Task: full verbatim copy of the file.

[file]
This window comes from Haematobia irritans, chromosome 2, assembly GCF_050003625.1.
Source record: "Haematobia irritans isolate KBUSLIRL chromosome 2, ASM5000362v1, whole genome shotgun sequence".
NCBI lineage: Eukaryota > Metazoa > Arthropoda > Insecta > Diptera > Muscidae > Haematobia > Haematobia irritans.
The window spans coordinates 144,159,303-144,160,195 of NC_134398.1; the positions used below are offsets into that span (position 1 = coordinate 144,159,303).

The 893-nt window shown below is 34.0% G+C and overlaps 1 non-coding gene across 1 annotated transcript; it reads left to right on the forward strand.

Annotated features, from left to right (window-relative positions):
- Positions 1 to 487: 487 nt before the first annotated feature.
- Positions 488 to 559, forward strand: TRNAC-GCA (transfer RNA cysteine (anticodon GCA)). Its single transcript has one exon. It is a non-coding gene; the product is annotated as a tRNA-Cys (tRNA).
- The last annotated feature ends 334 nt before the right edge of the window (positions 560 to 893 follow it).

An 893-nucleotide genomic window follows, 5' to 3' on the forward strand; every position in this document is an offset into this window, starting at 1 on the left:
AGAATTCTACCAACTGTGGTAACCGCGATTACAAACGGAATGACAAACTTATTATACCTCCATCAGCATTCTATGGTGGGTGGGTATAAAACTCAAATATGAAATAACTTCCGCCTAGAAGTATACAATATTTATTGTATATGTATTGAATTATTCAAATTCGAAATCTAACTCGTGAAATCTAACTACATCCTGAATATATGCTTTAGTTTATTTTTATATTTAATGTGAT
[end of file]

This window comes from Haematobia irritans, chromosome 2, assembly GCF_050003625.1.
Source record: "Haematobia irritans isolate KBUSLIRL chromosome 2, ASM5000362v1, whole genome shotgun sequence".
NCBI lineage: Eukaryota > Metazoa > Arthropoda > Insecta > Diptera > Muscidae > Haematobia > Haematobia irritans.
The window spans coordinates 144,159,303-144,160,195 of NC_134398.1; the positions used below are offsets into that span (position 1 = coordinate 144,159,303).

The 893-nt window shown below is 34.0% G+C and overlaps 1 non-coding gene across 1 annotated transcript; it reads left to right on the forward strand.

Annotated features, from left to right (window-relative positions):
- Positions 1 to 487: 487 nt before the first annotated feature.
- Positions 488 to 559, forward strand: TRNAC-GCA (transfer RNA cysteine (anticodon GCA)). Its single transcript has one exon. It is a non-coding gene; the product is annotated as a tRNA-Cys (tRNA).
- The last annotated feature ends 334 nt before the right edge of the window (positions 560 to 893 follow it).

An 893-nucleotide genomic window follows, 5' to 3' on the forward strand; every position in this document is an offset into this window, starting at 1 on the left:
AGAATTCTACCAACTGTGGTAACCGCGATTACAAACGGAATGACAAACTTATTATACCTCCATCAGCATTCTATGGTGGGTGGGTATAAAACTCAAATATGAAATAACTTCCGCCTAGAAGTATACAATATTTATTGTATATGTATTGAATTATTCAAATTCGAAATCTAACTCGTGAAATCTAACTACATCCTGAATATATGCTTTAGTTTATTTTTATATTTAATGTGAT